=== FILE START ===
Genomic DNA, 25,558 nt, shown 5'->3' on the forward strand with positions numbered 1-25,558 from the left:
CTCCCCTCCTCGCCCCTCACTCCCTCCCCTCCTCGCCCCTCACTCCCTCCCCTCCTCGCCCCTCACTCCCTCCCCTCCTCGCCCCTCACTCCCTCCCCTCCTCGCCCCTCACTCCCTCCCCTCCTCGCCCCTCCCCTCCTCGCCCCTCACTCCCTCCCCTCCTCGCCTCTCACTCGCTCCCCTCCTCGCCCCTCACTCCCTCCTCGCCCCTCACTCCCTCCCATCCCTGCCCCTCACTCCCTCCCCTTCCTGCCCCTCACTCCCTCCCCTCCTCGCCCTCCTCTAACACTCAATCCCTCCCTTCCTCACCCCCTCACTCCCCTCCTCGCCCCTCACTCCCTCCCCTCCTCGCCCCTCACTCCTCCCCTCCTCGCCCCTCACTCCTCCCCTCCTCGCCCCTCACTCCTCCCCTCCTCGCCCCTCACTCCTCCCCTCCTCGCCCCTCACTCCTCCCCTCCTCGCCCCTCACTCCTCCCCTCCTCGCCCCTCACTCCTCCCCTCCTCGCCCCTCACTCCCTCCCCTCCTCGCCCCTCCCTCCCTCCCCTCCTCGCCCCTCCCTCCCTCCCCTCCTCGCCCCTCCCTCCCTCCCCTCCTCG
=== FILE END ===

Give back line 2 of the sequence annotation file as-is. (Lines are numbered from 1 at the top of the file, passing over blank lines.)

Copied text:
CTCCCCTCCTCGCCCCTCACTCCCTCCCCTCCTCGCCCCTCACTCCCTCCCCTCCTCGCCCCTCACTCCCTCCCCTCCTCGCCCCTCACTCCCTCCCCTCCTCGCCCCTCACTCCCTCCCCTCCTCGCCCCTCCCCTCCTCGCCCCTCACTCCCTCCCCTCCTCGCCTCTCACTCGCTCCCCTCCTCGCCCCTCACTCCCTCCTCGCCCCTCACTCCCTCCCATCCCTGCCCCTCACTCCCTCCCCTTCCTGCCCCTCACTCCCTCCCCTCCTCGCCCTCCTCTAACACTCAATCCCTCCCTTCCTCACCCCCTCACTCCCCTCCTCGCCCCTCACTCCCTCCCCTCCTCGCCCCTCACTCCTCCCCTCCTCGCCCCTCACTCCTCCCCTCCTCGCCCCTCACTCCTCCCCTCCTCGCCCCTCACTCCTCCCCTCCTCGCCCCTCACTCCTCCCCTCCTCGCCCCTCACTCCTCCCCTCCTCGCCCCTCACTCCTCCCCTCCTCGCCCCTCACTCCCTCCCCTCCTCGCCCCTCCCTCCCTCCCCTCCTCGCCCCTCCCTCCCTCCCCTCCTCGCCCCTCCCTCCCTCCCCTCCTCG